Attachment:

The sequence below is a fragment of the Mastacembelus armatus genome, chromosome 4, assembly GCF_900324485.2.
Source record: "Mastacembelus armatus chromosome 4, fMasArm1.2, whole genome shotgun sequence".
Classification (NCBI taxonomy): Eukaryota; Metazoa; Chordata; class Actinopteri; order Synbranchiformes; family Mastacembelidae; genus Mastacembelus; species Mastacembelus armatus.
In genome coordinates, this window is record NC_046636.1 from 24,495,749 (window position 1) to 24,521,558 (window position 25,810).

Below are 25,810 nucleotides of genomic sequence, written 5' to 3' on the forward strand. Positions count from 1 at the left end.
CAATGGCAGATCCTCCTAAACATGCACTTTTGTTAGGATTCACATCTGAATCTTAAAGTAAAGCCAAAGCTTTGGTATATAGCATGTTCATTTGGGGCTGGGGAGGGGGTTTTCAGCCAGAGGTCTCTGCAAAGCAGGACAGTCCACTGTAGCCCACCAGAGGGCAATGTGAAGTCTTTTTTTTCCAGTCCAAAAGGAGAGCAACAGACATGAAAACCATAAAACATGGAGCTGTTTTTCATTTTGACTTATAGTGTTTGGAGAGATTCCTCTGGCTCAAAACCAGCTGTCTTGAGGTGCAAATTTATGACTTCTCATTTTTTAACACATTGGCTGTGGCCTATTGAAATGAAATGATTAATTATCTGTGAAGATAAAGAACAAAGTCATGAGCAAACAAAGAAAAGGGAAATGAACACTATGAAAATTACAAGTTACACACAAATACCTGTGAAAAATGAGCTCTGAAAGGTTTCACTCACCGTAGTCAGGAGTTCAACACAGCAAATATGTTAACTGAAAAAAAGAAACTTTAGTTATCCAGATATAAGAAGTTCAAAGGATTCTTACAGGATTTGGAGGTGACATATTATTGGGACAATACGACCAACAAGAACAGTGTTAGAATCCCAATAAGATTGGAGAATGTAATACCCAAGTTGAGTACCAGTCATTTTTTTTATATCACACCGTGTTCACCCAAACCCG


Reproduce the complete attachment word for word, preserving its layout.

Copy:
The sequence below is a fragment of the Mastacembelus armatus genome, chromosome 4, assembly GCF_900324485.2.
Source record: "Mastacembelus armatus chromosome 4, fMasArm1.2, whole genome shotgun sequence".
Classification (NCBI taxonomy): Eukaryota; Metazoa; Chordata; class Actinopteri; order Synbranchiformes; family Mastacembelidae; genus Mastacembelus; species Mastacembelus armatus.
In genome coordinates, this window is record NC_046636.1 from 24,495,749 (window position 1) to 24,521,558 (window position 25,810).

Below are 25,810 nucleotides of genomic sequence, written 5' to 3' on the forward strand. Positions count from 1 at the left end.
CAATGGCAGATCCTCCTAAACATGCACTTTTGTTAGGATTCACATCTGAATCTTAAAGTAAAGCCAAAGCTTTGGTATATAGCATGTTCATTTGGGGCTGGGGAGGGGGTTTTCAGCCAGAGGTCTCTGCAAAGCAGGACAGTCCACTGTAGCCCACCAGAGGGCAATGTGAAGTCTTTTTTTTCCAGTCCAAAAGGAGAGCAACAGACATGAAAACCATAAAACATGGAGCTGTTTTTCATTTTGACTTATAGTGTTTGGAGAGATTCCTCTGGCTCAAAACCAGCTGTCTTGAGGTGCAAATTTATGACTTCTCATTTTTTAACACATTGGCTGTGGCCTATTGAAATGAAATGATTAATTATCTGTGAAGATAAAGAACAAAGTCATGAGCAAACAAAGAAAAGGGAAATGAACACTATGAAAATTACAAGTTACACACAAATACCTGTGAAAAATGAGCTCTGAAAGGTTTCACTCACCGTAGTCAGGAGTTCAACACAGCAAATATGTTAACTGAAAAAAAGAAACTTTAGTTATCCAGATATAAGAAGTTCAAAGGATTCTTACAGGATTTGGAGGTGACATATTATTGGGACAATACGACCAACAAGAACAGTGTTAGAATCCCAATAAGATTGGAGAATGTAATACCCAAGTTGAGTACCAGTCATTTTTTTTATATCACACCGTGTTCACCCAAACCCG